Scrum is a framework for developing and sustaining complex products. It is a framework within which people can address complex adaptive problems, while productively and creatively delivering products of the highest possible value. Scrum is lightweight, simple to understand, and not difficult to master.
Scrum is not a process or a technique for building products; rather, it is a framework within which you can employ various processes and techniques. Scrums makes clear the relative efficacy of your product management and development practices so that you can improve.
The Scrum framework consists of Scrum teams and their associated roles, events, artifacts, and rules. Each component within the framework serves a specific purpose and is essential to Scrum's success and usage. The rules of Scrum bind together the events, roles, and artifacts, governing the relationships and interaction between them.
The heart of Scrum is a Sprint, a time-box of one month or less during which "done", useable, and potentially releasable product is created. Sprints best have consistent duration throughout a development effort. A new Sprint starts immediately after the conclusion of the previous Sprint. Sprints contain and consist of the Sprint planning, daily Scrums, work development, the Sprint review, and Sprint retrospective.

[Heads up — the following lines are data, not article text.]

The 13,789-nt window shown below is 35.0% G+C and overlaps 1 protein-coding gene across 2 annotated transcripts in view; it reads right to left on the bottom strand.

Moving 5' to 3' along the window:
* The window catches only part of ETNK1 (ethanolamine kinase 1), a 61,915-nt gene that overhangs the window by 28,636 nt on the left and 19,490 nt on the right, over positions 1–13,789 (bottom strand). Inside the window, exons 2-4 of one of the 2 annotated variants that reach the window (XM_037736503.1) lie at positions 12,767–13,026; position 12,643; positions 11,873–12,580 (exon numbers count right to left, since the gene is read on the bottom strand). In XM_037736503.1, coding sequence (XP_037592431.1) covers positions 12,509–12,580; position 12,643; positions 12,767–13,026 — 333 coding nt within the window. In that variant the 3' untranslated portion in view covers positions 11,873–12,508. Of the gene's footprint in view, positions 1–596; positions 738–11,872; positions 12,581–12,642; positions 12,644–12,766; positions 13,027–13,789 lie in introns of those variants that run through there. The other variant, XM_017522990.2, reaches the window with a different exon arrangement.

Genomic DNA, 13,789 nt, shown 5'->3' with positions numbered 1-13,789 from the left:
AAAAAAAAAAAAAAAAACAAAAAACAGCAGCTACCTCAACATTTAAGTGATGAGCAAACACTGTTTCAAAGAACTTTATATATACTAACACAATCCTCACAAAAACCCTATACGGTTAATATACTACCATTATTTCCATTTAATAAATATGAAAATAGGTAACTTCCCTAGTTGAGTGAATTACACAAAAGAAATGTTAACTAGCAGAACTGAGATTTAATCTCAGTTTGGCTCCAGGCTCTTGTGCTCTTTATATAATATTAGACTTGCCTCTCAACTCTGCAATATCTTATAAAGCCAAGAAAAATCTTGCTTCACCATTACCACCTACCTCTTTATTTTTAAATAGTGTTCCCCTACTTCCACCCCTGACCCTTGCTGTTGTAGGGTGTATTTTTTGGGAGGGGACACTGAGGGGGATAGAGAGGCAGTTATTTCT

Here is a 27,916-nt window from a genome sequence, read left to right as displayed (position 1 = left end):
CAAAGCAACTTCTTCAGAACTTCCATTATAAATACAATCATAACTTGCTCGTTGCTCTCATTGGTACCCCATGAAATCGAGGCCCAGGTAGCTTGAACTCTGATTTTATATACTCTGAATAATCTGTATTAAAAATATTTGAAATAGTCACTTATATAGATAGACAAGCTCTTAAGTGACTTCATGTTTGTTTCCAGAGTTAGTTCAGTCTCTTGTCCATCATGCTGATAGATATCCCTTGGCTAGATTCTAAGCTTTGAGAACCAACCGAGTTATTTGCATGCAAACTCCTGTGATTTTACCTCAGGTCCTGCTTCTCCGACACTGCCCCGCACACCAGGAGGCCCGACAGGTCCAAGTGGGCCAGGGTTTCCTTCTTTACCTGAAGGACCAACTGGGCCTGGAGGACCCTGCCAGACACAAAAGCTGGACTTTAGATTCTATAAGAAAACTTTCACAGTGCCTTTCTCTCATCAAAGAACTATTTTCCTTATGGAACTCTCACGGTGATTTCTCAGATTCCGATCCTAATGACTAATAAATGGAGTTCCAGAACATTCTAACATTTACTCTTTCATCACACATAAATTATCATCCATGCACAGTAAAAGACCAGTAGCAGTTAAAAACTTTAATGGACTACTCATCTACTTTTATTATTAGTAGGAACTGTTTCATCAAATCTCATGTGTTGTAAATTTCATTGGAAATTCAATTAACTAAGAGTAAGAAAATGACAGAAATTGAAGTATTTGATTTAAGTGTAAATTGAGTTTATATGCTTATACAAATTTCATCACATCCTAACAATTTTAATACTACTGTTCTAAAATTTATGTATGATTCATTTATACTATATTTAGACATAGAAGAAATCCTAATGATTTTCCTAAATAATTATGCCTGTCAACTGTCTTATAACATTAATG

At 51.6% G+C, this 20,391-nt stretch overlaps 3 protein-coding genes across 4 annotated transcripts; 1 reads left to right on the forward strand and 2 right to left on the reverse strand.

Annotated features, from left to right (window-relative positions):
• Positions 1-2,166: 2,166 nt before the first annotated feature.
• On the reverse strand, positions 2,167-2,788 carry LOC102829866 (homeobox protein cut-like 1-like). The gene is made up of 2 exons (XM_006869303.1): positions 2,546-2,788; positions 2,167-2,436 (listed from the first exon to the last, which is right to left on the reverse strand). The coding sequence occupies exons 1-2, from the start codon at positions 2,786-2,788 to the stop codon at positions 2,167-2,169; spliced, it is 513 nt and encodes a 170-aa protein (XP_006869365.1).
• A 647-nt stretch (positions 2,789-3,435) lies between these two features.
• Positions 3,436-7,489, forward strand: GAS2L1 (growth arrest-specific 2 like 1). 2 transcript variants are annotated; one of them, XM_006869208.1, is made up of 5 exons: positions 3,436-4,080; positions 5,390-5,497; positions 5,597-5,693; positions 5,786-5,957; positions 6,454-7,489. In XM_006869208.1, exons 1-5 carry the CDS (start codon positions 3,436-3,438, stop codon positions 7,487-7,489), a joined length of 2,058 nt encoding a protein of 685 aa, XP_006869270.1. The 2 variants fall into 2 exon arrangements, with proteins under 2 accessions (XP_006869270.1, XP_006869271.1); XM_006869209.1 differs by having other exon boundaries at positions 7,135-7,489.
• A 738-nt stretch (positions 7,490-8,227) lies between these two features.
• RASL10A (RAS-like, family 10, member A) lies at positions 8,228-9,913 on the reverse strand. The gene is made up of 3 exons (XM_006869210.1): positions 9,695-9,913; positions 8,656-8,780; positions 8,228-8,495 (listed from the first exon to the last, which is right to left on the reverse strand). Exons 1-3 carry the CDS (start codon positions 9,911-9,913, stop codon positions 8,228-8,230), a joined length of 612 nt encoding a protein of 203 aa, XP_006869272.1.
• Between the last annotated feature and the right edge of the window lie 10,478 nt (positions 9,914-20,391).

The rules of Scrum are described throughout the body of this book with the specific tactics for using the Scrum framework:
What is Scrum?
Scrum as a software development methodology
Transitioning to Scrum
How to implement Scrum
Scrum user stories
We've sent an email with your order details. Order ID #:
To access this title, visit your library in the app or on the desktop website.